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Homework Help: Questions related to waves.

  1. Apr 13, 2008 #1
    Hey, I'm having a few problems with the questions below, now I think alot of it is to do with not knowing how to approach the question. Please forgive me if there is not alot of working out, but I may just need to directing in the right direction.

    Question 1
    The average wavelength of light emitted from an incandescent torch bulb with a metal filament is 120nm. Calculate the number of photons emitted by a 20W torch bulb in one hour.

    Answer 1
    Photon energy is proportional to the frequency of the wave.

    [tex]3\times10^8 = f\times 120nm[/tex]

    [tex]\frac{3\times10^8}{120\times10^{-9} = f[/tex]


    I have the frequency now, but how do I get from here to finding how much is emitted by a 20W torch bulb in 1 hour?

    Question 2
    A photon has a momentum given E/c where E is the enerrgy of the photon and c is the speed of light. If the torch bulb emits parallel beam light, then calculate the force on the torch.

    Answer 2
    I have no idea, at all. I am not asking for the answer, but could someone please direct me in the direction of a method of some sort, even if it is only the intial stages.

    Question 3
    Calculate the initial acceleration of the toch if it was in empty space, and it had a mass of 200g.

    Answer 3
    Again, not idea. I know I have the mass, but that is the only value I have. It could be possible that I need values from previous questions above.

    I apologise for th elack of working, but the whole thing has me stumped. I know it is against PF regulations to just dish out the answers, but I am willing to work through it, all I need is a gentle push in the right direction! :bugeye:

    Any help is much appreciated.

    Last edited: Apr 13, 2008
  2. jcsd
  3. Apr 13, 2008 #2


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    for Q#1

    -What is the relation between power(measured in watts: W), energy and time?
    -How is the energy of a photon related to its wavelenght / frequency?

    for Q#2

    - Find the relation between linear momentum and force using the definition of linear momentum and Newtons second law.

    for Q#3

    - Do Q#2 first
    Last edited: Apr 13, 2008
  4. Apr 13, 2008 #3

    A watt is 1 joule of energy per second.

    The energy of a photon is proportional to it's frequency. If E is constant, then an increase in frequency will result in a decrease in wavelength.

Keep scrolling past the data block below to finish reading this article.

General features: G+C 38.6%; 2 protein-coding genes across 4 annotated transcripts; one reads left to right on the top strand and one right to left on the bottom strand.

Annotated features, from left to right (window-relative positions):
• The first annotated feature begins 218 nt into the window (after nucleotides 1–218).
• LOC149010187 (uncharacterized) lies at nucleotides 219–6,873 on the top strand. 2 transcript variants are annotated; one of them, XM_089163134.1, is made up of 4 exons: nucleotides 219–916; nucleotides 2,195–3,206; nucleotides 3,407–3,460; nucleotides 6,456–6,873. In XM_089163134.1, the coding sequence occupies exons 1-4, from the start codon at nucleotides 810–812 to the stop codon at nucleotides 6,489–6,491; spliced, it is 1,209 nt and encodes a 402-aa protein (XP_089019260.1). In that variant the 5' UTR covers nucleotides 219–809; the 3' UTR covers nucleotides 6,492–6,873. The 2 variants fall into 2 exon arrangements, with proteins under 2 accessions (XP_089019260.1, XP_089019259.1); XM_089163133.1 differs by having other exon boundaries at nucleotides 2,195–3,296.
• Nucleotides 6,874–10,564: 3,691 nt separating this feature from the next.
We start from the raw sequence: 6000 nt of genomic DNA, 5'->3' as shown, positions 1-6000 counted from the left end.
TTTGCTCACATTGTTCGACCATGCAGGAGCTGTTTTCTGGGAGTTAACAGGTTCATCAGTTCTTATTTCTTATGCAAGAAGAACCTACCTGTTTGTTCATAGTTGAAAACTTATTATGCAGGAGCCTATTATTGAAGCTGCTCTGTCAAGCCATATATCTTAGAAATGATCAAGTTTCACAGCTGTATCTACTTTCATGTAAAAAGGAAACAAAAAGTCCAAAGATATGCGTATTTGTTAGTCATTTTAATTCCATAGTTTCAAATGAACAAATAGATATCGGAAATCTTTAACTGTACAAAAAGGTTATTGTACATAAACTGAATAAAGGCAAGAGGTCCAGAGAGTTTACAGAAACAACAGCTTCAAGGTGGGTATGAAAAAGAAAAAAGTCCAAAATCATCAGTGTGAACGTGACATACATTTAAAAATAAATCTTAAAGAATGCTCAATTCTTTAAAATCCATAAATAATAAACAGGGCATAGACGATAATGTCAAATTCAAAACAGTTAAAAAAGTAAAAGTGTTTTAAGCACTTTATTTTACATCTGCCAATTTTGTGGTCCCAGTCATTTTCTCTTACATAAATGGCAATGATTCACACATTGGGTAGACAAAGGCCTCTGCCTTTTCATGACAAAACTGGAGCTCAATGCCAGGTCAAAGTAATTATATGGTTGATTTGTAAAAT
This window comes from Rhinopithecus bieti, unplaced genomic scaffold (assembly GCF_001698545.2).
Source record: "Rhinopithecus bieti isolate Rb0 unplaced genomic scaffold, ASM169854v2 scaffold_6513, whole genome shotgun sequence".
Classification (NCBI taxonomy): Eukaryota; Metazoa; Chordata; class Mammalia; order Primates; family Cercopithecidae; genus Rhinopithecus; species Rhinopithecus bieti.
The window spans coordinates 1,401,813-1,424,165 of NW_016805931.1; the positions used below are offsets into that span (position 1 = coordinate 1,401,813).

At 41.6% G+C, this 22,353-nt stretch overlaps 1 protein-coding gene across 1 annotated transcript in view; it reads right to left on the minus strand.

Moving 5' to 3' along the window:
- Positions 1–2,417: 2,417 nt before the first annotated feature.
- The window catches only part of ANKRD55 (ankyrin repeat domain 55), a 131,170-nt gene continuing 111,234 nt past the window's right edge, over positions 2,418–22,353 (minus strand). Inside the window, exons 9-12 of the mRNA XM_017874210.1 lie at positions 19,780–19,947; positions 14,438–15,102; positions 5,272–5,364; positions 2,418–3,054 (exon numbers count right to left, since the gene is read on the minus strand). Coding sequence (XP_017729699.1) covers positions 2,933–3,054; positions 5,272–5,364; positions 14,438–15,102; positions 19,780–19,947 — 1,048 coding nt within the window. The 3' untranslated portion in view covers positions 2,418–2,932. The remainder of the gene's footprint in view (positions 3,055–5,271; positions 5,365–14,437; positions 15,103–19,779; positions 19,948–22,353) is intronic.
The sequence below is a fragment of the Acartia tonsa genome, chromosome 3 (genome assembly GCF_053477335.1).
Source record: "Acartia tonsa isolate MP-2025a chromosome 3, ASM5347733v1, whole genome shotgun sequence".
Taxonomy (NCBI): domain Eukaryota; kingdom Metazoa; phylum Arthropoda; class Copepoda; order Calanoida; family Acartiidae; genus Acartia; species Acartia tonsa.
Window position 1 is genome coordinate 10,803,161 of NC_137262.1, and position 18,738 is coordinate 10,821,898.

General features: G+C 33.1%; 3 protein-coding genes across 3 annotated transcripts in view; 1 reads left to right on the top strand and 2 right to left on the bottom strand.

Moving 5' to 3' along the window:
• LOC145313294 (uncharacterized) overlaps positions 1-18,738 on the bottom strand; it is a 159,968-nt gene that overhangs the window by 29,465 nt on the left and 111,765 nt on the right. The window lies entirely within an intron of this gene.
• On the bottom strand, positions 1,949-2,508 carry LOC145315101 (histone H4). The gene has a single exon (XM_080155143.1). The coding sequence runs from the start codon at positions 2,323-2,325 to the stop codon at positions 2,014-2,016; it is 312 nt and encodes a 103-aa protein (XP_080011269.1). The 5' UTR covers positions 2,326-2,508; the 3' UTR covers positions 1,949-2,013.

I would be able to convert to W now, but it the convertion to Joules in which I am struggling with.
  5. Apr 13, 2008 #4


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    So how can anyone help you if you are not showing what you did?

    And WHAT are you trying to convert to Joules?

    have you seen this formula:
    [tex] E_{\gamma} = hf = hc/\lambda [/tex]
  6. Apr 13, 2008 #5
    I have shown you everything I know how to do. For question 1, I would have thought I would get an answer in Joules, and then convert to Watts.

    I have not seen [tex] E_{\gamma} = hf = hc/\lambda [/tex] but I have seen [tex]E_{\gamma} = hf[/tex]

    The thing is, I have not used either in school and it is not in the curriculum. If that equation can be used, then I will use it, but I am not sure if there might be an easier way. I will use this one, if you say it will work then.

    [tex] E_{\gamma} = hf = hc/\lambda [/tex]
    [tex] E_{\gamma} = 2.5\times10^{15}h = \frac{3\times10^8h}{120\times10{-9}}[/tex]

    I have looked up Planck's Constant and I will use [tex]6.6\times 10^{-34}[/tex] as the value.

    [tex] E_{\gamma} = 2.5\times10^{15}h = \frac{3\times10^8h}{120\times10{-9}}[/tex]

    [tex] E_{\gamma} = 2.5\times10^{15}\times 6.6\times10^{-34}=\frac{3\times10^8\times6.6\times10^{-34}}{120\times10{-9}[/tex]

    [tex] E_{\gamma} = 1.65\times10{-18} Joules/s[/tex]

    If this is correct then I would multiply my answer by 3600, to get to Hours.
  7. Apr 13, 2008 #6


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    check the units of [tex] E_{\gamma} [/tex].... Joules/s is totaly madness!

    Why not just calculate how much energy the torch bulb emits under 1h, and then evaluate the number of photons with wavelength 120nm that energy corresponds to?
  8. Apr 13, 2008 #7
    I have no idea on the units, planck's constant is in [tex]m^2 kg / s[/tex] How do I convert this to J/s?? I think I will do it this way Malawi, the other way will be explained in class but atleast now, I know another method. I am unsue on how to convert my asnwer to J/s.
  9. Apr 13, 2008 #8